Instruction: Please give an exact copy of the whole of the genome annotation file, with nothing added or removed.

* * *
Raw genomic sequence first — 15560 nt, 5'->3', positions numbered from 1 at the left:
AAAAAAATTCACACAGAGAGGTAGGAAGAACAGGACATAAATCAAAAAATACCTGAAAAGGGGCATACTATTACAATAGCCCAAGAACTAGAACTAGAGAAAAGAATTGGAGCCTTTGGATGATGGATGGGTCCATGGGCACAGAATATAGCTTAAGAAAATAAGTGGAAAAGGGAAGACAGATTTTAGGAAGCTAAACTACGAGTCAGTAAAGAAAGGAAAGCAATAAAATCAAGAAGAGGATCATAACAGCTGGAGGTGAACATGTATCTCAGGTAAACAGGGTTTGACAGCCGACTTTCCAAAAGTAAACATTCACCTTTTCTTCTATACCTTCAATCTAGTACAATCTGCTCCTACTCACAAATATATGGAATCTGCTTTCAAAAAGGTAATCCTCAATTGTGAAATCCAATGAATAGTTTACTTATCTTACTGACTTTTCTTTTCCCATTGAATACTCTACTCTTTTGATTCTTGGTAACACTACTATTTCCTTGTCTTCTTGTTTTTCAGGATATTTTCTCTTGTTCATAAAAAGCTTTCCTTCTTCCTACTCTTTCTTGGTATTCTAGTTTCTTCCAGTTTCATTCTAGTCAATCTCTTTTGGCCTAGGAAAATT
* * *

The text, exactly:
Raw genomic sequence first — 15560 nt, 5'->3', positions numbered from 1 at the left:
AAAAAAATTCACACAGAGAGGTAGGAAGAACAGGACATAAATCAAAAAATACCTGAAAAGGGGCATACTATTACAATAGCCCAAGAACTAGAACTAGAGAAAAGAATTGGAGCCTTTGGATGATGGATGGGTCCATGGGCACAGAATATAGCTTAAGAAAATAAGTGGAAAAGGGAAGACAGATTTTAGGAAGCTAAACTACGAGTCAGTAAAGAAAGGAAAGCAATAAAATCAAGAAGAGGATCATAACAGCTGGAGGTGAACATGTATCTCAGGTAAACAGGGTTTGACAGCCGACTTTCCAAAAGTAAACATTCACCTTTTCTTCTATACCTTCAATCTAGTACAATCTGCTCCTACTCACAAATATATGGAATCTGCTTTCAAAAAGGTAATCCTCAATTGTGAAATCCAATGAATAGTTTACTTATCTTACTGACTTTTCTTTTCCCATTGAATACTCTACTCTTTTGATTCTTGGTAACACTACTATTTCCTTGTCTTCTTGTTTTTCAGGATATTTTCTCTTGTTCATAAAAAGCTTTCCTTCTTCCTACTCTTTCTTGGTATTCTAGTTTCTTCCAGTTTCATTCTAGTCAATCTCTTTTGGCCTAGGAAAATT